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Friday, 24 August, 2001, 16:22 GMT 17:22 UK
Design puts boat in a spin
The boat is driven by a huge underwater propeller
A revolutionary sailing boat has been launched, which is fitted with a windmill to provide power.

The vessel converts wind power into energy to drive a large underwater propeller.

It sails faster into a headwind, than with the wind behind it.

The 36-foot (10.97 metres) catamaran has been built at a cost of 300,000 by the Multihull Centre in Millbrook, Cornwall.

The energy is gathered through a huge windmill
It follows a prototype designed by retired electrical engineer, Jim Wilkinson, from Guernsey.

He tried out the idea on a 26-foot (7.92 metres) boat called "Revelation" a decade ago to prove the concept could work.

Mr Wilkinson commissioned the boat builder to build a much larger boat to continue to test the design.

The extraordinary craft called "Revelation 2" has a 30-foot (9.14 metres) swivelling mast with three 20-foot (6.1 metres) carbon fibre blades.

Everyone is asking about it because it looks so different

Debbie Patterson
It can generate up to 150 horsepower which is transmitted through gears to a huge five-foot (1.5 metres) propeller below the water.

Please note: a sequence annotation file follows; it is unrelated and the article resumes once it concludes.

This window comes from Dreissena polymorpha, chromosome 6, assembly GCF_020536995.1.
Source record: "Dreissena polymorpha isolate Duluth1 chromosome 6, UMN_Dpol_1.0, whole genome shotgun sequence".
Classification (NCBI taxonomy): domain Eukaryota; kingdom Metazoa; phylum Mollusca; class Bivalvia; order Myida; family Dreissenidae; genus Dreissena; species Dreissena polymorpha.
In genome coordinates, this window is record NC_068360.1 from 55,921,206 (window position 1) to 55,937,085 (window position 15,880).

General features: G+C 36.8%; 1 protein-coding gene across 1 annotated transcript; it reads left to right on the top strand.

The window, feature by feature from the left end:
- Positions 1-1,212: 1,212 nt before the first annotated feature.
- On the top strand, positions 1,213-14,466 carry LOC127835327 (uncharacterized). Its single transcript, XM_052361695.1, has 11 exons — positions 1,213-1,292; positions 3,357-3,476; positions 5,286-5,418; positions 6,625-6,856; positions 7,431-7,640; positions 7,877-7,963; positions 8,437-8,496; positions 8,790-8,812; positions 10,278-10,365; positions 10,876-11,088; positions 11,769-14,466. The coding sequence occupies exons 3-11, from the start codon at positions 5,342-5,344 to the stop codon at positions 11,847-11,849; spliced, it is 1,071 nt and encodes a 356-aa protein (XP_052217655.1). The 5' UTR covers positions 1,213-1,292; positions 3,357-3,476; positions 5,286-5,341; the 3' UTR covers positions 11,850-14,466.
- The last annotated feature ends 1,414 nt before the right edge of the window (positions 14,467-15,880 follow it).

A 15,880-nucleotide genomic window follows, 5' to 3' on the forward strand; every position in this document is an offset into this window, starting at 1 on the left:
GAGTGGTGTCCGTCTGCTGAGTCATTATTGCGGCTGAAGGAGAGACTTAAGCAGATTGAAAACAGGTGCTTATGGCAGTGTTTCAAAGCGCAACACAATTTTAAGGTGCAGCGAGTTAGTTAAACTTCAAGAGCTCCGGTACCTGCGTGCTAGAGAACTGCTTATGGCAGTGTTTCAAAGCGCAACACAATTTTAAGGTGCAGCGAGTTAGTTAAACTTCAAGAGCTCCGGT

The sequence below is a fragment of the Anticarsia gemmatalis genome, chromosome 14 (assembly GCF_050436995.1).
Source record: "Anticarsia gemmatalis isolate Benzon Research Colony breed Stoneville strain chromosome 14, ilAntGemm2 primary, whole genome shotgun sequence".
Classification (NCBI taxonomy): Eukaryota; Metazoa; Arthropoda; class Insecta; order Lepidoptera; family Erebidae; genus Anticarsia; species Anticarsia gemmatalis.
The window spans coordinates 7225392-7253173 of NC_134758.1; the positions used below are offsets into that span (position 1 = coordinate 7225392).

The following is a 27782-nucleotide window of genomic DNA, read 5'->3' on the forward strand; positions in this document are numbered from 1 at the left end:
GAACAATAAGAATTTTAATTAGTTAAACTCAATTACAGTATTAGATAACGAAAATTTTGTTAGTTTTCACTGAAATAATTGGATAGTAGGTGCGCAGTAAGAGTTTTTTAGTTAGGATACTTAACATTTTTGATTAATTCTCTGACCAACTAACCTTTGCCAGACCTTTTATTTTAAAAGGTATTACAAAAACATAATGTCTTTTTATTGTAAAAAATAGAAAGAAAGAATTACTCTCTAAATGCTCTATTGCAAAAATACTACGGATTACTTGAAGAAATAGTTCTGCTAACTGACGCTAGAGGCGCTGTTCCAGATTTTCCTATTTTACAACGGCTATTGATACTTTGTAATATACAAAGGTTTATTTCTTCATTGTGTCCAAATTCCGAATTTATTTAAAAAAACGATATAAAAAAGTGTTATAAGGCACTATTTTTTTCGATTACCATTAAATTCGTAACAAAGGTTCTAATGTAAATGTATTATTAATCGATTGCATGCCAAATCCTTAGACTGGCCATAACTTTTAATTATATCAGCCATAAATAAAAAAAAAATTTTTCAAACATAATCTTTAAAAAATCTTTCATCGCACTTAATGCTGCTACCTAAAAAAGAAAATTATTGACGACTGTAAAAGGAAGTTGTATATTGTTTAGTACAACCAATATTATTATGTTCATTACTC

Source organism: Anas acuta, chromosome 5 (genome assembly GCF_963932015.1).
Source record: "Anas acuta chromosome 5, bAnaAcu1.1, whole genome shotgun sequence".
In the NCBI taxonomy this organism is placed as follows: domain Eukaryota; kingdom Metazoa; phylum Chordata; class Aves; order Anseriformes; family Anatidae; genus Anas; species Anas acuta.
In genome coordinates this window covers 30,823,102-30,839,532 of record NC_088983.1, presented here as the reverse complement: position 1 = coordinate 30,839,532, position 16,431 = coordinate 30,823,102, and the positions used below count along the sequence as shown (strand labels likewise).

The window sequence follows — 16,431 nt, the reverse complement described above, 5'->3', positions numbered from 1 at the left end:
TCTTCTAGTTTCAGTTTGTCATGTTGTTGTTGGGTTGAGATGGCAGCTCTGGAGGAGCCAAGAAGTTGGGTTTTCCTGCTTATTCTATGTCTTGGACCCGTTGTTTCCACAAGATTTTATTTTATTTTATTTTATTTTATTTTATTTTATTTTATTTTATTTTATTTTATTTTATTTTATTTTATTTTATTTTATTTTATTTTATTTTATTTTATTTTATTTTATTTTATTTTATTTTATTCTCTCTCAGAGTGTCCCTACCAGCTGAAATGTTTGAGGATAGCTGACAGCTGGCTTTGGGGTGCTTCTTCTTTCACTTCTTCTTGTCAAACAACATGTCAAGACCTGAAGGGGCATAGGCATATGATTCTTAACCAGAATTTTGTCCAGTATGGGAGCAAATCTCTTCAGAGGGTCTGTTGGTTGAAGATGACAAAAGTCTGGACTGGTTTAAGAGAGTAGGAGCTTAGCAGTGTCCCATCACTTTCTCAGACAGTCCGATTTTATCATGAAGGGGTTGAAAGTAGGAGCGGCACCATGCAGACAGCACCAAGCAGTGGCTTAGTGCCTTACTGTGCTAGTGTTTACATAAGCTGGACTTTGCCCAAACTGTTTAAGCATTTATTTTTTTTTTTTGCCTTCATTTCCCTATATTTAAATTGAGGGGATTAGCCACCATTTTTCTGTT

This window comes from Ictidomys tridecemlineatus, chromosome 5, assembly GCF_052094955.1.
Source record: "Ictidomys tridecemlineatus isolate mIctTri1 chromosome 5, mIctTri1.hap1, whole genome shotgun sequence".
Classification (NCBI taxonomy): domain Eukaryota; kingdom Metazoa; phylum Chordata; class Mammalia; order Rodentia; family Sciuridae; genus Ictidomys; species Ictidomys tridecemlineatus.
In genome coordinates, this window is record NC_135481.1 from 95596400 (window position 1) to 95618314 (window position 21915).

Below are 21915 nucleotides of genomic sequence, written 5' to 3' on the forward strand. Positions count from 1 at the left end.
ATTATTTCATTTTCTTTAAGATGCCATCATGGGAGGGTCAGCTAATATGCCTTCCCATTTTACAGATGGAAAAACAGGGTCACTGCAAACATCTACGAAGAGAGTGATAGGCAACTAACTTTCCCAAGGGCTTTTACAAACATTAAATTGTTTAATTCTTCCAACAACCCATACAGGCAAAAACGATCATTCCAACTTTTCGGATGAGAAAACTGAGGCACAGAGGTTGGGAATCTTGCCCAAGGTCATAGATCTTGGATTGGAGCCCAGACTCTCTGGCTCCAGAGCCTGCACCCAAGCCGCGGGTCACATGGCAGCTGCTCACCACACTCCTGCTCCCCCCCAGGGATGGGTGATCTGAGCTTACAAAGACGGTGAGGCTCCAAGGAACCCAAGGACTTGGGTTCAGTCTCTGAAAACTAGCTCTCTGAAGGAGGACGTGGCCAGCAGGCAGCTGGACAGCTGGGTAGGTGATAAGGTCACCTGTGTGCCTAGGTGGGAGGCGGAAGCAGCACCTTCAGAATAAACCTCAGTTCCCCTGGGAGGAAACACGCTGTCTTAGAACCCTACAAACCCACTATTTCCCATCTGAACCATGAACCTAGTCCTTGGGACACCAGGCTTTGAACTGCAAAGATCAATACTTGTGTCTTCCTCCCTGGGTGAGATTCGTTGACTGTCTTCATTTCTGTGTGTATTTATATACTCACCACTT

The blades can be fully adjusted to alter the boat's speed and while it is moored they can be locked and feathered.

What is unique about the boat is that she will be at her fastest when sailing into a headwind, unlike other yachts, which have to tack in a zigzag movement to make progress.

'Completely experimental'

The windmill element of the craft was built by Aviation Enterprises near Reading, Berkshire, which normally builds aeroplanes.

Debbie Patterson, joint director of the Multihull Centre, said the Revelation 2 was unlike anything they had built before.

"It is completely experimental and innovative," she said.

"We hope it does work and I cannot see any reason why it shouldn't as it is based on technology used in aeroplanes and on wind farms.

"It will be interesting to see how well it works out at sea."

She said the only disadvantage she could see was that its large propeller would make it unsuitable for shallow areas.

Lifting propeller

But she added: "It should be possible to have a lifting propeller which would resolve that problem."

The boat has attracted a lot of interest.

"People are completely fascinated by it," she said.

"Everyone is asking about it because it looks so different but so far the reaction has been very positive."

Although at first Mrs Patterson was concerned at the size of the mast, she said once the blades went on she thought it looked quite elegant.

The boat will spend several weeks in Plymouth's Mayflower Marina before being taken to the Channel Islands.

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